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Aaron Tebrinke has been an NTEN member since 2012.
Give us a brief overview of what you do in your work.
I’m the Multimedia Specialist for Dominican Sisters of Springfield, Illinois and live in the Illinois capitol city. In July, I will have been working with the sisters for six years in the Communications Department. It’s a perfect environment for a person like me that values learning and my passion to continuously improve my skills. I’ve been able to use my education and expertise nearly every day—a rare thing for many people these days.
Prior to my nonprofit technology role with the sisters, I spent 10 years in various technology-centered roles in journalism, GIS, graphic/web design, economic development, technical assistance for music gear, and print publishing.
What motivates you to do what you do? What are you most excited or passionate about?
When I am committed to something it comes from a deeper desire than just a steady paycheck. I am motivated by unwavering values: integrity, truthfulness, and loyalty. I get great satisfaction from being busy and productive as long as the work allows me time for introspection and involves intellectual discussions about the big picture.
What’s been the most helpful for you about being in the NTEN member community?
I attended my fifth Nonprofit Technology Conference this year in New Orleans and loved the WordPress day just as much as the overall conference. It always feels like a homecoming celebration and series of indispensable rolling master classes.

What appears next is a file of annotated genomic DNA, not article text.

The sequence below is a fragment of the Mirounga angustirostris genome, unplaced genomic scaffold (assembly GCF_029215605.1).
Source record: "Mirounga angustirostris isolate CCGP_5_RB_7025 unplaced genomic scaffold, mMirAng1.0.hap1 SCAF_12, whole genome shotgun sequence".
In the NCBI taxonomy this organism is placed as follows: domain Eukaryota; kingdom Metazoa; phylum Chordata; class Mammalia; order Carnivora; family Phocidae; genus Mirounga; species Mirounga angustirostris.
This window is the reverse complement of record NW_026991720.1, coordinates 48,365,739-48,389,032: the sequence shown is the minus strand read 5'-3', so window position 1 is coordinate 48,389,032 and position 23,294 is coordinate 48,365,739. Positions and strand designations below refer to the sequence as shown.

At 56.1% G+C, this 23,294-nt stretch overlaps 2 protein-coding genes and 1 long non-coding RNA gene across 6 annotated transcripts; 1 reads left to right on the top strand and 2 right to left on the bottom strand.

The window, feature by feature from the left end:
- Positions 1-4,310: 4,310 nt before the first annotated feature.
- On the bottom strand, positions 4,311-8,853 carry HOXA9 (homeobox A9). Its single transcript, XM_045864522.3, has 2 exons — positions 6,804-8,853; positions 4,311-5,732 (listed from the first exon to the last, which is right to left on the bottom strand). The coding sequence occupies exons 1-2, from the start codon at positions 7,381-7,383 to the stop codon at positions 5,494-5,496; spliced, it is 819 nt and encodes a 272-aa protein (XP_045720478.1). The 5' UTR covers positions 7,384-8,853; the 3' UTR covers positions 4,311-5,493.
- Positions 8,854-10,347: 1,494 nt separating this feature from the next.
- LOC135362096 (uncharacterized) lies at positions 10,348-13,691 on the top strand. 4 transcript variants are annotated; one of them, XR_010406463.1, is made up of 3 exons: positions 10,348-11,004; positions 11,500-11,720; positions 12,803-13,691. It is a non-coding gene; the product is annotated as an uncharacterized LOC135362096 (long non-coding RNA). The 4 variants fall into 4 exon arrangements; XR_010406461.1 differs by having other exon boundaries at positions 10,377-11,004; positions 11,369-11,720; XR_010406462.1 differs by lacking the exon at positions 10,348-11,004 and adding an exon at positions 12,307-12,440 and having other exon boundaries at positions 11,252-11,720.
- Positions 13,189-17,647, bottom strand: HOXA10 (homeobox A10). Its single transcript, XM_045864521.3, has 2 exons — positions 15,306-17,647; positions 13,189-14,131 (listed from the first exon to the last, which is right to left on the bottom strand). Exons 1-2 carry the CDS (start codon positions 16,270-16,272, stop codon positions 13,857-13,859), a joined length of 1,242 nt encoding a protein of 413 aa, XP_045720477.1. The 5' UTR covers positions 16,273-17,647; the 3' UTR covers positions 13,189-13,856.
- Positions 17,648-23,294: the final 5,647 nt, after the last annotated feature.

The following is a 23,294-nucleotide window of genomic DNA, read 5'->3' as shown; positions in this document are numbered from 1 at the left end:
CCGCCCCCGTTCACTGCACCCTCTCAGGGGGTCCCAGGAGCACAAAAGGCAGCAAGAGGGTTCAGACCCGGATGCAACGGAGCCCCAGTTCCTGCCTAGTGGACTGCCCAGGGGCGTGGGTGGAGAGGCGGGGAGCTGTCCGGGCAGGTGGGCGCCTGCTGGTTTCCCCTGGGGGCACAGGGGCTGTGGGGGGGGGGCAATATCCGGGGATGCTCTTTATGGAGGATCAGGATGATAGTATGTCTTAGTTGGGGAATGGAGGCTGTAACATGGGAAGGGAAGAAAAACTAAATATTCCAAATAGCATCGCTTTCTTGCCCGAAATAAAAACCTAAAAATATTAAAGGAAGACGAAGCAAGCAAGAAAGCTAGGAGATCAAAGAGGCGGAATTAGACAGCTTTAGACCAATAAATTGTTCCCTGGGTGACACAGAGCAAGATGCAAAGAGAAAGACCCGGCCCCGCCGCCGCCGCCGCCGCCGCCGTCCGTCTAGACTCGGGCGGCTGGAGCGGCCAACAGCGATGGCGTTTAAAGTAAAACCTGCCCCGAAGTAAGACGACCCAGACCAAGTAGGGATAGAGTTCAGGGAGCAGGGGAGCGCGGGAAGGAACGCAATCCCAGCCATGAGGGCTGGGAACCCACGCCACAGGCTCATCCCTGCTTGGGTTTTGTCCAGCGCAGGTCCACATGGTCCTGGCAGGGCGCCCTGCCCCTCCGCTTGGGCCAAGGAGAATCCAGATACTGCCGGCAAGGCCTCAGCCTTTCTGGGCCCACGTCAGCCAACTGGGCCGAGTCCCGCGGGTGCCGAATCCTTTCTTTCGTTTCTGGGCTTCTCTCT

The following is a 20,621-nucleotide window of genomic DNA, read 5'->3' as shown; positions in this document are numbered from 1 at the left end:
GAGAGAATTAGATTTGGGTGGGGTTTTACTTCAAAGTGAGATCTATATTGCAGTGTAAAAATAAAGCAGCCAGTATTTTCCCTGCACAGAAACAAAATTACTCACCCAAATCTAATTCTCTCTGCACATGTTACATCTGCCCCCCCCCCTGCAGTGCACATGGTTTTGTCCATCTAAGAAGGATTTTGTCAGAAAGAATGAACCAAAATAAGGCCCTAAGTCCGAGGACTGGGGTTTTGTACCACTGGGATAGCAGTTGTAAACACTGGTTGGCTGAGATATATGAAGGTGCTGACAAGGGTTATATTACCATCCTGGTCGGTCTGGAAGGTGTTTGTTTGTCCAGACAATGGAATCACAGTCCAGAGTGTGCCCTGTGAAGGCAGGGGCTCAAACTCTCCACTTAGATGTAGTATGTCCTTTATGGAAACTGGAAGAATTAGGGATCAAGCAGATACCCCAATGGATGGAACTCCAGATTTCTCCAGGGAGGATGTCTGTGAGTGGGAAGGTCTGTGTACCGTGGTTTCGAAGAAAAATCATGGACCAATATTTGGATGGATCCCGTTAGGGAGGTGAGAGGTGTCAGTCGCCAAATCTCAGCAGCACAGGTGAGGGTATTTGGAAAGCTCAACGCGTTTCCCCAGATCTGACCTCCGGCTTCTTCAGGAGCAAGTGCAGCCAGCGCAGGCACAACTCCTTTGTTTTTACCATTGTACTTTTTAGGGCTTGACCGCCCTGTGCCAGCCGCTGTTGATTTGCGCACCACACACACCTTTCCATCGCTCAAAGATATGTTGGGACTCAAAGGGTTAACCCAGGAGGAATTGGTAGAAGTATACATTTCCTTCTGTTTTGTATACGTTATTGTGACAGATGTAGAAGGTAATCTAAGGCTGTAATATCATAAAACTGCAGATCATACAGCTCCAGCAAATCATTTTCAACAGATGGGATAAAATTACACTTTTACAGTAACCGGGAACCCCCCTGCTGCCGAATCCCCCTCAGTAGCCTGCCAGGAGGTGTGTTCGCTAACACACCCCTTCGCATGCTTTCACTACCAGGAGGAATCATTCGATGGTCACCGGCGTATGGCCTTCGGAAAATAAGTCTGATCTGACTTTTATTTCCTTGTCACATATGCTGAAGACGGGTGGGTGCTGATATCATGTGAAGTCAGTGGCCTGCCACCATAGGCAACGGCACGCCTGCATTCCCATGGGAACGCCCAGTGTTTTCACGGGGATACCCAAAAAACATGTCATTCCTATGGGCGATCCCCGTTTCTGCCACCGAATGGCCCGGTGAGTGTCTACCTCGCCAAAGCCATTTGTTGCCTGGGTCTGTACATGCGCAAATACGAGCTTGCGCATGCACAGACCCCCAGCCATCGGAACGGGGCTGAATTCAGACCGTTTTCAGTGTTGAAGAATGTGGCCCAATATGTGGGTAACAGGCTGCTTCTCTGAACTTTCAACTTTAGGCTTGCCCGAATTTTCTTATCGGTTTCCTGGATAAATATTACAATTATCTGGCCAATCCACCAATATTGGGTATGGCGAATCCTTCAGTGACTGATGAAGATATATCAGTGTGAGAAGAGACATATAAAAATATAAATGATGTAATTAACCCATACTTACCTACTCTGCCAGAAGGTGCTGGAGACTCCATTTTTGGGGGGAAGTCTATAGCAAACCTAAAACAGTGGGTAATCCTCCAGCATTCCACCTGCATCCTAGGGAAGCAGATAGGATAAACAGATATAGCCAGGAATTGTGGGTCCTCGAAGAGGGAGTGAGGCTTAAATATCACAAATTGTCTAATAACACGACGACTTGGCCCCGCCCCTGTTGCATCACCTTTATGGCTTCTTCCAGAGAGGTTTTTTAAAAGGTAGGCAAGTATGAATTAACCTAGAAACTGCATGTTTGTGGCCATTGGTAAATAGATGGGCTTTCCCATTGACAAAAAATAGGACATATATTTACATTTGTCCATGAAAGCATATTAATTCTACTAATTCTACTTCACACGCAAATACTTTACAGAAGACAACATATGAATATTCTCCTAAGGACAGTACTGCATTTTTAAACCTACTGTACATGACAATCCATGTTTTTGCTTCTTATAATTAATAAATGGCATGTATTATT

It’s been truly a community to me and I always look forward to connecting with other like-minded individuals who understand the specialized difficulties and remarkable benefits of the nonprofit world. In a digital or actual meet-up I am continually amazed at the wealth of knowledge that is in the NTEN community and how open the members are to help solve problems, share insights, or give supportive feedback. There are so many experts that are sharing best practices and it is humbling how accessible they are. It’s empowering to feel like I don’t need to reinvent the wheel for elaborate campaigns or projects because of the community.
Tell us about a recent win (professional or personal).
Over the past few years we have made a lot of advances with our digital strategy and overall technology goals. As we have grown and expanded I have found it very satisfying to advance the sister’s mission with technology in various ways. Specifically, I was able pull off a redesign of the main website after a lengthy web discovery process. The biggest win for me is the chapel audio tour landing page that was a labor of love involving video, audio production, featured interviews, photography, and print media. The chapel audio tour was completed just before National Catholic Sisters Week and I was able to secure a mini-grant to pay for all of the equipment expenses.
The next step is to focus on the donor’s online journey with the hope that we can get donors and supporters to move from being occasional collaborators to becoming partners in the mission.
What might the NTEN community be surprised to know about you?
Very shortly after I finished my Nonprofit Technology Professional Certificate I was offered a job because I added the certification on my LinkedIn page. A friend noticed it and alerted the person hiring for the job. They reached out to me and out of curiosity I went to a couple of interviews before I felt like it wasn’t the right fit. Regardless of the outcome, the certification was the center of topic to get the initial interview and certainly peaked the recruiter’s interest. Since then the certification courses have been helpful for me in myriad ways.